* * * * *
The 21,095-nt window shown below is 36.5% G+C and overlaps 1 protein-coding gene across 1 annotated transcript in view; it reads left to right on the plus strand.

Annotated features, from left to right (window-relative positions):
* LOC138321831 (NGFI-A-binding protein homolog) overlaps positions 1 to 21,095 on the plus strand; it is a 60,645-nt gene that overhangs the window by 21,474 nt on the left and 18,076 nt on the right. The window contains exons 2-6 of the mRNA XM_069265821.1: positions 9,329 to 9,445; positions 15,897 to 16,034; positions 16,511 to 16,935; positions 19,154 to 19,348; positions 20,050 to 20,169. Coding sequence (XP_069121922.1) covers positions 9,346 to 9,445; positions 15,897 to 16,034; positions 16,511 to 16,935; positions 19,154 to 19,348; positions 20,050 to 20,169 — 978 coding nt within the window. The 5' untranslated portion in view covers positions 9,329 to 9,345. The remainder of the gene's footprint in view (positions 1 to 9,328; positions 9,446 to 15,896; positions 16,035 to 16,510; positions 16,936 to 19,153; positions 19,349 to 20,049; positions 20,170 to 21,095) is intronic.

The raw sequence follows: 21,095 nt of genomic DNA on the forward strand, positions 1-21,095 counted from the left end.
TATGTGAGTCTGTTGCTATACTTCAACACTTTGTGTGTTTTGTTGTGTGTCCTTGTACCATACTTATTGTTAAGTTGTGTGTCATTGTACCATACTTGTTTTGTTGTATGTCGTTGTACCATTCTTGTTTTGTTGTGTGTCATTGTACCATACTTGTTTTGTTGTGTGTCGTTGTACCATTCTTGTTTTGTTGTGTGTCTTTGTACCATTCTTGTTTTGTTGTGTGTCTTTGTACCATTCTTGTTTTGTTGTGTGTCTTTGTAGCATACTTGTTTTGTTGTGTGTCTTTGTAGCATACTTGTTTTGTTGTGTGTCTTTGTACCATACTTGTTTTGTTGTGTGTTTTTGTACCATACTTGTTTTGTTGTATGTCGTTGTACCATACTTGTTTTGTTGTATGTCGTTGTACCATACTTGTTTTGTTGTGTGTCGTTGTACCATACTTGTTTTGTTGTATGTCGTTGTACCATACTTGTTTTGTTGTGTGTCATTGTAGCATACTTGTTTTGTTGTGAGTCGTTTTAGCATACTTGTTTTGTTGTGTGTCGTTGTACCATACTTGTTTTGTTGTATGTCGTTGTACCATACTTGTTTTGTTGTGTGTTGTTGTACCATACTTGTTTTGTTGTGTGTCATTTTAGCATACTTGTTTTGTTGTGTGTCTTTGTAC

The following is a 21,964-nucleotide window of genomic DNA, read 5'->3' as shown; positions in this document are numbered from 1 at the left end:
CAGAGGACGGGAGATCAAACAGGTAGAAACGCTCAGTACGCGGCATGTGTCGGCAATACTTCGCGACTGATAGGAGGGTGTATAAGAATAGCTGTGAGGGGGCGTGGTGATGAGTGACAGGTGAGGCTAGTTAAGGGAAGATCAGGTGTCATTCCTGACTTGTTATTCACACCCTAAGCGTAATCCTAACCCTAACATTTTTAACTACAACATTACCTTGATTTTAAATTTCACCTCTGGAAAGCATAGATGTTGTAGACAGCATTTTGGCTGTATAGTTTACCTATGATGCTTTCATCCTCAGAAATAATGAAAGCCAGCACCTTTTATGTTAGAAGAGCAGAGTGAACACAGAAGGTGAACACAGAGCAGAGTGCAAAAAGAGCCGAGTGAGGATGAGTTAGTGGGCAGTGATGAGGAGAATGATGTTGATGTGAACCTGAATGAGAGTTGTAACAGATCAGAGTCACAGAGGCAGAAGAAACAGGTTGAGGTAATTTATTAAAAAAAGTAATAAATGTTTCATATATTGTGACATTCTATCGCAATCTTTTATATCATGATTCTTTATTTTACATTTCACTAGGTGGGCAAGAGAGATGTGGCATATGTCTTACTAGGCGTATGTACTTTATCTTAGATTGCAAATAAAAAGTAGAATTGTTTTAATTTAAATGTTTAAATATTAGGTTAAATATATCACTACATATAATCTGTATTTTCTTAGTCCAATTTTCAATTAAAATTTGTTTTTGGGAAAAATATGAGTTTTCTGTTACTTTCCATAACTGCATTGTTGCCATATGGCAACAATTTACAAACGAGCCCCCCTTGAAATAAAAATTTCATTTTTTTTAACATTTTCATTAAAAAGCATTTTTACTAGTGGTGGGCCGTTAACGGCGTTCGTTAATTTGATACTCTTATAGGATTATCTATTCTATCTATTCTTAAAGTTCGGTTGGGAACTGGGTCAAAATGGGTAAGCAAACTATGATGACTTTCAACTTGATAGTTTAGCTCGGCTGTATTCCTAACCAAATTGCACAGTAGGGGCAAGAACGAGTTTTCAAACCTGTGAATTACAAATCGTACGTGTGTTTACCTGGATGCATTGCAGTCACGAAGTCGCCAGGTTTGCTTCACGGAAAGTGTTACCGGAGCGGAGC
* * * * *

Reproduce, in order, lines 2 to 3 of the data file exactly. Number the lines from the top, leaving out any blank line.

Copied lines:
Annotated features, from left to right (window-relative positions):
* LOC138321831 (NGFI-A-binding protein homolog) overlaps positions 1 to 21,095 on the plus strand; it is a 60,645-nt gene that overhangs the window by 21,474 nt on the left and 18,076 nt on the right. The window contains exons 2-6 of the mRNA XM_069265821.1: positions 9,329 to 9,445; positions 15,897 to 16,034; positions 16,511 to 16,935; positions 19,154 to 19,348; positions 20,050 to 20,169. Coding sequence (XP_069121922.1) covers positions 9,346 to 9,445; positions 15,897 to 16,034; positions 16,511 to 16,935; positions 19,154 to 19,348; positions 20,050 to 20,169 — 978 coding nt within the window. The 5' untranslated portion in view covers positions 9,329 to 9,345. The remainder of the gene's footprint in view (positions 1 to 9,328; positions 9,446 to 15,896; positions 16,035 to 16,510; positions 16,936 to 19,153; positions 19,349 to 20,049; positions 20,170 to 21,095) is intronic.